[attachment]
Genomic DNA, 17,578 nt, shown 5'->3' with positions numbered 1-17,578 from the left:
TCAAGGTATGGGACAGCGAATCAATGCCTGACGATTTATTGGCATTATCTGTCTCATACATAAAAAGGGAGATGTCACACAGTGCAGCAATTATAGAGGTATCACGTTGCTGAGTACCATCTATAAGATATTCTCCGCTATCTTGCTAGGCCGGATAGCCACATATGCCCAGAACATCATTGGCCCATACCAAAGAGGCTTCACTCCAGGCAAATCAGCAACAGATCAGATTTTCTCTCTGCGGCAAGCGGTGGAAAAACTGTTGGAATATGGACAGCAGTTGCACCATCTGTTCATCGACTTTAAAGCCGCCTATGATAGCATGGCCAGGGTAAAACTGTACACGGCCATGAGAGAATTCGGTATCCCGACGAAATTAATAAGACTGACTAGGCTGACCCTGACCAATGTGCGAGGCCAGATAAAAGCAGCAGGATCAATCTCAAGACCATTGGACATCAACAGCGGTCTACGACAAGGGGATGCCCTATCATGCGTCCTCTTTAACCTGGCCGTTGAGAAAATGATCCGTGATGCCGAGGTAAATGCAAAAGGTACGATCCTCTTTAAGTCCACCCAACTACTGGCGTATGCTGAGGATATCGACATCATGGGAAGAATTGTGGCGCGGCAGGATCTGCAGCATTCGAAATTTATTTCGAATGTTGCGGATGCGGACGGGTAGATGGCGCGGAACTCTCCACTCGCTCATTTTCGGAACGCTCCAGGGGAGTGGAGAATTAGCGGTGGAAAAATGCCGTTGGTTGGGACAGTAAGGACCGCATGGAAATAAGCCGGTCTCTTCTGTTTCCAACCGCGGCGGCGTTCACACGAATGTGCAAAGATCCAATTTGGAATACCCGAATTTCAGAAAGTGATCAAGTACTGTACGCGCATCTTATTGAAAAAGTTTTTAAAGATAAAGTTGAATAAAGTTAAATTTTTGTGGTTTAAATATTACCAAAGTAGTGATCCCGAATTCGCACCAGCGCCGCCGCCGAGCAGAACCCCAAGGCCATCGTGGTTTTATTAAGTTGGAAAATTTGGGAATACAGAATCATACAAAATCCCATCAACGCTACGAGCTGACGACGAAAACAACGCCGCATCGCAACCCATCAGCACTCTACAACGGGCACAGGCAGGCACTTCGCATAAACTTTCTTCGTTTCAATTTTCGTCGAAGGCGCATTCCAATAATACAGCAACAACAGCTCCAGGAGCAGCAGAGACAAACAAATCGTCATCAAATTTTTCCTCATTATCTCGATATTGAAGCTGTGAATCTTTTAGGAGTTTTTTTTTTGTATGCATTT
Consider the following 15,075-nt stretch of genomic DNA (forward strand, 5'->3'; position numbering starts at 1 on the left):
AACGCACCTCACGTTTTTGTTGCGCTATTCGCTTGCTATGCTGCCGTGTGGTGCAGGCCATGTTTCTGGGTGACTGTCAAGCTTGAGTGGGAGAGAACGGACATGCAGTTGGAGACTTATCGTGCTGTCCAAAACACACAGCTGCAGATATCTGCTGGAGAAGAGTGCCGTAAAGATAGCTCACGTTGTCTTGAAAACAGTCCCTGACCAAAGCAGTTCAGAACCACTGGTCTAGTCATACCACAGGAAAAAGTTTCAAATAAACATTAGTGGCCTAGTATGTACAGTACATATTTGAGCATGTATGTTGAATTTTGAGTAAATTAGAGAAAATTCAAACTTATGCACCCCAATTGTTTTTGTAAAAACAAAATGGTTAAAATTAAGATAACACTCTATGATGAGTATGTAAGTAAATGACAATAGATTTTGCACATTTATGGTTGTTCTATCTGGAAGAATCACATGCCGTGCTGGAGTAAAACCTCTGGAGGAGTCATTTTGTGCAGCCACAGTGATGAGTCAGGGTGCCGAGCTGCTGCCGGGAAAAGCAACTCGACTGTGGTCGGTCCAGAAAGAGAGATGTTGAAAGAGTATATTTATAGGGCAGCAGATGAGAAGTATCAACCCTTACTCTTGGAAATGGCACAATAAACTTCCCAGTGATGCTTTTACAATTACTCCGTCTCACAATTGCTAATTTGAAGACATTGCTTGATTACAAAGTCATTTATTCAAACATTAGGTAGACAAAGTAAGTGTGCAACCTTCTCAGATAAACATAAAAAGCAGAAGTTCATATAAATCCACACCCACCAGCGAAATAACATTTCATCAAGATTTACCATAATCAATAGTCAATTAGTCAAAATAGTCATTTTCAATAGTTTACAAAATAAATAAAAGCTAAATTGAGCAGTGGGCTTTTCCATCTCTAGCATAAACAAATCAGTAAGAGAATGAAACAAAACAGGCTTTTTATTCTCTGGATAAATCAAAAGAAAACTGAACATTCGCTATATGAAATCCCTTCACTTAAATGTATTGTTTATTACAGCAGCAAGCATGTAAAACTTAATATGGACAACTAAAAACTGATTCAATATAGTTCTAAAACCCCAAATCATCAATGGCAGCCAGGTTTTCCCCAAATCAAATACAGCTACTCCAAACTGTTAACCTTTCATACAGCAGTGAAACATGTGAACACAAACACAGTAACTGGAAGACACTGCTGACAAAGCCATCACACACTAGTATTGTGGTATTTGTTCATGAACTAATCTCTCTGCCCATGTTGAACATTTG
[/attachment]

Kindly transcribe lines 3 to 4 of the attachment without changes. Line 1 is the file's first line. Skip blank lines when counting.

Consider the following 15,075-nt stretch of genomic DNA (forward strand, 5'->3'; position numbering starts at 1 on the left):
AACGCACCTCACGTTTTTGTTGCGCTATTCGCTTGCTATGCTGCCGTGTGGTGCAGGCCATGTTTCTGGGTGACTGTCAAGCTTGAGTGGGAGAGAACGGACATGCAGTTGGAGACTTATCGTGCTGTCCAAAACACACAGCTGCAGATATCTGCTGGAGAAGAGTGCCGTAAAGATAGCTCACGTTGTCTTGAAAACAGTCCCTGACCAAAGCAGTTCAGAACCACTGGTCTAGTCATACCACAGGAAAAAGTTTCAAATAAACATTAGTGGCCTAGTATGTACAGTACATATTTGAGCATGTATGTTGAATTTTGAGTAAATTAGAGAAAATTCAAACTTATGCACCCCAATTGTTTTTGTAAAAACAAAATGGTTAAAATTAAGATAACACTCTATGATGAGTATGTAAGTAAATGACAATAGATTTTGCACATTTATGGTTGTTCTATCTGGAAGAATCACATGCCGTGCTGGAGTAAAACCTCTGGAGGAGTCATTTTGTGCAGCCACAGTGATGAGTCAGGGTGCCGAGCTGCTGCCGGGAAAAGCAACTCGACTGTGGTCGGTCCAGAAAGAGAGATGTTGAAAGAGTATATTTATAGGGCAGCAGATGAGAAGTATCAACCCTTACTCTTGGAAATGGCACAATAAACTTCCCAGTGATGCTTTTACAATTACTCCGTCTCACAATTGCTAATTTGAAGACATTGCTTGATTACAAAGTCATTTATTCAAACATTAGGTAGACAAAGTAAGTGTGCAACCTTCTCAGATAAACATAAAAAGCAGAAGTTCATATAAATCCACACCCACCAGCGAAATAACATTTCATCAAGATTTACCATAATCAATAGTCAATTAGTCAAAATAGTCATTTTCAATAGTTTACAAAATAAATAAAAGCTAAATTGAGCAGTGGGCTTTTCCATCTCTAGCATAAACAAATCAGTAAGAGAATGAAACAAAACAGGCTTTTTATTCTCTGGATAAATCAAAAGAAAACTGAACATTCGCTATATGAAATCCCTTCACTTAAATGTATTGTTTATTACAGCAGCAAGCATGTAAAACTTAATATGGACAACTAAAAACTGATTCAATATAGTTCTAAAACCCCAAATCATCAATGGCAGCCAGGTTTTCCCCAAATCAAATACAGCTACTCCAAACTGTTAACCTTTCATACAGCAGTGAAACATGTGAACACAAACACAGTAACTGGAAGACACTGCTGACAAAGCCATCACACACTAGTATTGTGGTATTTGTTCATGAACTAATCTCTCTGCCCATGTTGAACATTTG